seats or other conveniences," that an immediate adjournment was made 
to the Dutch Church. The reason of this condition of the Episcopal 
Church is easily found. The clergy, holding their offices by the 


Establishment of which the King was the head, had almost without 
exception ceased to hold services, and in many instances had withdrawn 
from their charge. The sessions of the Convention at Fishkill were held 
in constant fear of surprise, to guard against which on the 12th October 
a supply of arms and ammunition was ordered for self-protection. 

In the fall and winter of 177^1777 the country was ravaged by the 
smallpox, the curse of the last century. The arm v in Canada had been 
decimated by it, and it had made its appearance in all the larger cities, 
where inoculation was as yet powerless to check its spread, owing in 
part doubtless to the general dread of even the milder form of the 
disease. In January, 1777, the epidemic reached Fishkill, and great alarm 
was felt that it would be communicated to the barracks. On the 25th the 
Convention resolved to move again, and on the nth February adjourned 
to Kingston, in Ulster County, where they met on the 6th of March. 
The quarters taken by them here were not much more convenient than 
those they had left. Kingston, though at this period the third town in 
the State, was infested by a dangerous population. The prisoners were 
confined here. The very room in tne Court House, in which the Con- 
vention sat, was directly over the jail, the nauseous and disagreeable 
effluvia arising from which caused the introduction of a resolution 
allowing members to smoke in self-defence until the jail could be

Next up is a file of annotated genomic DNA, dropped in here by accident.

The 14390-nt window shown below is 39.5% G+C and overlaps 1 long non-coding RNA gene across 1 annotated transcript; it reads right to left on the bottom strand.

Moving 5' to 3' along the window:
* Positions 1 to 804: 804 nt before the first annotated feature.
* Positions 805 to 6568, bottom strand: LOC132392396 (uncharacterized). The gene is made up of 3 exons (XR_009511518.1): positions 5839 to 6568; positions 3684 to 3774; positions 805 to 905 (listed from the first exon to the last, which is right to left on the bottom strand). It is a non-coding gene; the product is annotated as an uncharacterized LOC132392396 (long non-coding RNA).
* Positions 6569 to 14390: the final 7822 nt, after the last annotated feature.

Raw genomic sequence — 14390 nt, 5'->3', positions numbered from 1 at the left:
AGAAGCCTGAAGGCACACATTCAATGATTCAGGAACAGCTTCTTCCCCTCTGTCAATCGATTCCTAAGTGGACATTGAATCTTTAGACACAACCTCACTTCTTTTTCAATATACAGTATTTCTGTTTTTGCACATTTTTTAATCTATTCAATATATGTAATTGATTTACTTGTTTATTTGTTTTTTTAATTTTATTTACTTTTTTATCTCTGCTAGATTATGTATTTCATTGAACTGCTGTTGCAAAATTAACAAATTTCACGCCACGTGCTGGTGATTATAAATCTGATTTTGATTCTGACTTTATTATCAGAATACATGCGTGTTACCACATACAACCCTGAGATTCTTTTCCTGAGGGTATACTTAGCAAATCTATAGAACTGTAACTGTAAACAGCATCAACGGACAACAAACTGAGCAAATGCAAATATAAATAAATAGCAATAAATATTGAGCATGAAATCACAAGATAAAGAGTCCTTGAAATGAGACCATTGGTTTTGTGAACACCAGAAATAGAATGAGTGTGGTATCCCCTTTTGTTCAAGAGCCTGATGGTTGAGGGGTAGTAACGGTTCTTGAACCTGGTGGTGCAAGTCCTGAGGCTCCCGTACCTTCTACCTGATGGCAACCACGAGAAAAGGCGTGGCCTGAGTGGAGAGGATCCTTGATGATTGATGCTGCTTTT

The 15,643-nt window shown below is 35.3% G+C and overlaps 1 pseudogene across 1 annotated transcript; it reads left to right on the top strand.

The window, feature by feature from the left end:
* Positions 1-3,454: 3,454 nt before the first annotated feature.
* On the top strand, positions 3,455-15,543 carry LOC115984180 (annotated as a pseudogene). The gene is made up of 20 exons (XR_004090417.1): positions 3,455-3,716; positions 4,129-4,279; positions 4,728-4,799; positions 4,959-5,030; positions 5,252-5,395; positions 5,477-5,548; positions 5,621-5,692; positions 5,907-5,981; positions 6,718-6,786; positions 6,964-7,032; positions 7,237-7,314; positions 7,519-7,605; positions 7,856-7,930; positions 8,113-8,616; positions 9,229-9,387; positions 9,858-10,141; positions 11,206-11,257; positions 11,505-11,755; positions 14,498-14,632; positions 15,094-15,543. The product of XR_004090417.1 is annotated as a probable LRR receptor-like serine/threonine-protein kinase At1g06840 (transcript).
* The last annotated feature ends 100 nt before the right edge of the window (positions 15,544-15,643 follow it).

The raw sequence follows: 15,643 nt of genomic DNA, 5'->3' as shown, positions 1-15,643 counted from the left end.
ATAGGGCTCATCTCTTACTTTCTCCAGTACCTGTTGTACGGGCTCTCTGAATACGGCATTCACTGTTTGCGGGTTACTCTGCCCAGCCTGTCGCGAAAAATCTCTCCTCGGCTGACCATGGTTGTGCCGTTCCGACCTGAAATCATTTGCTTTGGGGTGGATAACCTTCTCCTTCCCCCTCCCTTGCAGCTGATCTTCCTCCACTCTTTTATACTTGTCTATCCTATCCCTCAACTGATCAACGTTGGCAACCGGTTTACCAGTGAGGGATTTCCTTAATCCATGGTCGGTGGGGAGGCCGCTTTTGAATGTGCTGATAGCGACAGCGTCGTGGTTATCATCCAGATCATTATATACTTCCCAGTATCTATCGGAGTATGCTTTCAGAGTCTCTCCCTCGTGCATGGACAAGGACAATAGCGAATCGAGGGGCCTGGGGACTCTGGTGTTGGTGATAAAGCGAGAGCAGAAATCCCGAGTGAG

cleared and the prisoners removed. During all the intervals of session 
the affairs of the State were managed by the Committee of Safety chosen 
by the Convention. 

Some of the reasons for delay in the draft of a constitution have 
been mentioned. The principal one, however, seems to have been the 
varied and important service demanded of Mr. Jay, the chairman of 
the committee to whom it had been assigned. Mr. Jay, although at 
this period only thirty-one years of age, had proved himself the equal 
of the wisest of the prudent, intelligent men to whom the colonies had 
cheerfully intrusted their destinies. Bred to the bar, and by the nature 
of his even, well-tempered mind, as well as careful training, fitted for 
trusts where not only manly courage but serene judgment were required, 
he had already made an enduring mark in his address to the people of 
Great Britain, by universal acknowledgement the ablest of the papers 
of the First Continental Congress, of 1774. He was now not only a 
member of the Continental Congress, of which he was, with Robert 
Morris, a member of the Secret Committee of Correspondence charged 
with the foreign relations, but he had also been appointed chairman of 
a '* Committee to detect and defeat conspiracies against the liberties of 


America," a body to which formidable and almost unlimited powers 
were intrusted ; it was authorized to draw upon the treasury, enforce 
secrecy, and to raise a special force to execute their commands. 

Notwithstanding these varied duties the pen of Mr. Jay was again 
called into service, and in December he drafted an address of the people 
of New York to their constituents, which his son, Mr. William Jav, in